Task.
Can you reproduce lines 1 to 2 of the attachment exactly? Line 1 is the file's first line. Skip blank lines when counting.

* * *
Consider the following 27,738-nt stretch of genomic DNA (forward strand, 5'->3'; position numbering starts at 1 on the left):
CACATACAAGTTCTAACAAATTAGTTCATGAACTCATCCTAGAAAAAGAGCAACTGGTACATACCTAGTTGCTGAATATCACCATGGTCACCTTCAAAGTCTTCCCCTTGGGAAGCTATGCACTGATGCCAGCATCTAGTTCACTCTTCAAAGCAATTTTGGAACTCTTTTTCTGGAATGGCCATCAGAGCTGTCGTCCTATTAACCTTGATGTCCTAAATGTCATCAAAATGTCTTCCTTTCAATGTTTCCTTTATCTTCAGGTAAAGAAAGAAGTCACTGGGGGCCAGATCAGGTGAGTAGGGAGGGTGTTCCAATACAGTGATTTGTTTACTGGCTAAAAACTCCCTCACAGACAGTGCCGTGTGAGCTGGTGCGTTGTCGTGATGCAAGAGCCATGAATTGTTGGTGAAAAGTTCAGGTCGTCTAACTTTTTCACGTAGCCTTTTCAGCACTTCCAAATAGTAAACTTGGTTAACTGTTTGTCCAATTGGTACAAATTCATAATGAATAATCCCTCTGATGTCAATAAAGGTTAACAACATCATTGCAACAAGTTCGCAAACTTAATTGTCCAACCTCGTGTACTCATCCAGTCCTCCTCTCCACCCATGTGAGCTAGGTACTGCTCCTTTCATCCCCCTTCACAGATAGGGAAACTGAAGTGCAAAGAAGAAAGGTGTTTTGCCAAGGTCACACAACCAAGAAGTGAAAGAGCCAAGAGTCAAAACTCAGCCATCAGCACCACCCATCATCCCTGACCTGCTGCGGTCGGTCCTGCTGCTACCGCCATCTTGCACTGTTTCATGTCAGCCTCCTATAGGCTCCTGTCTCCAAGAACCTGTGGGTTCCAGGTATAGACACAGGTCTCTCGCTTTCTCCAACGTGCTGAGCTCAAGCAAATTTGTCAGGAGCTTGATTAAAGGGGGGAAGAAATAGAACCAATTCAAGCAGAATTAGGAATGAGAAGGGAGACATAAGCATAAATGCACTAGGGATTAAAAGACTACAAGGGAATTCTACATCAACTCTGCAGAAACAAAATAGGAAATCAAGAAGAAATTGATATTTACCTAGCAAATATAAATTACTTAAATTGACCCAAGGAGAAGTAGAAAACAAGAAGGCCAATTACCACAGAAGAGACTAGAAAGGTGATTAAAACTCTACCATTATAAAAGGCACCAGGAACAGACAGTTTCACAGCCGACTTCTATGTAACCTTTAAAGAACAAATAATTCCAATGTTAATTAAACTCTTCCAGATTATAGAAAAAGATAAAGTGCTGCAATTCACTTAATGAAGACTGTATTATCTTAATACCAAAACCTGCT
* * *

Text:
Consider the following 27,738-nt stretch of genomic DNA (forward strand, 5'->3'; position numbering starts at 1 on the left):
CACATACAAGTTCTAACAAATTAGTTCATGAACTCATCCTAGAAAAAGAGCAACTGGTACATACCTAGTTGCTGAATATCACCATGGTCACCTTCAAAGTCTTCCCCTTGGGAAGCTATGCACTGATGCCAGCATCTAGTTCACTCTTCAAAGCAATTTTGGAACTCTTTTTCTGGAATGGCCATCAGAGCTGTCGTCCTATTAACCTTGATGTCCTAAATGTCATCAAAATGTCTTCCTTTCAATGTTTCCTTTATCTTCAGGTAAAGAAAGAAGTCACTGGGGGCCAGATCAGGTGAGTAGGGAGGGTGTTCCAATACAGTGATTTGTTTACTGGCTAAAAACTCCCTCACAGACAGTGCCGTGTGAGCTGGTGCGTTGTCGTGATGCAAGAGCCATGAATTGTTGGTGAAAAGTTCAGGTCGTCTAACTTTTTCACGTAGCCTTTTCAGCACTTCCAAATAGTAAACTTGGTTAACTGTTTGTCCAATTGGTACAAATTCATAATGAATAATCCCTCTGATGTCAATAAAGGTTAACAACATCATTGCAACAAGTTCGCAAACTTAATTGTCCAACCTCGTGTACTCATCCAGTCCTCCTCTCCACCCATGTGAGCTAGGTACTGCTCCTTTCATCCCCCTTCACAGATAGGGAAACTGAAGTGCAAAGAAGAAAGGTGTTTTGCCAAGGTCACACAACCAAGAAGTGAAAGAGCCAAGAGTCAAAACTCAGCCATCAGCACCACCCATCATCCCTGACCTGCTGCGGTCGGTCCTGCTGCTACCGCCATCTTGCACTGTTTCATGTCAGCCTCCTATAGGCTCCTGTCTCCAAGAACCTGTGGGTTCCAGGTATAGACACAGGTCTCTCGCTTTCTCCAACGTGCTGAGCTCAAGCAAATTTGTCAGGAGCTTGATTAAAGGGGGGAAGAAATAGAACCAATTCAAGCAGAATTAGGAATGAGAAGGGAGACATAAGCATAAATGCACTAGGGATTAAAAGACTACAAGGGAATTCTACATCAACTCTGCAGAAACAAAATAGGAAATCAAGAAGAAATTGATATTTACCTAGCAAATATAAATTACTTAAATTGACCCAAGGAGAAGTAGAAAACAAGAAGGCCAATTACCACAGAAGAGACTAGAAAGGTGATTAAAACTCTACCATTATAAAAGGCACCAGGAACAGACAGTTTCACAGCCGACTTCTATGTAACCTTTAAAGAACAAATAATTCCAATGTTAATTAAACTCTTCCAGATTATAGAAAAAGATAAAGTGCTGCAATTCACTTAATGAAGACTGTATTATCTTAATACCAAAACCTGCT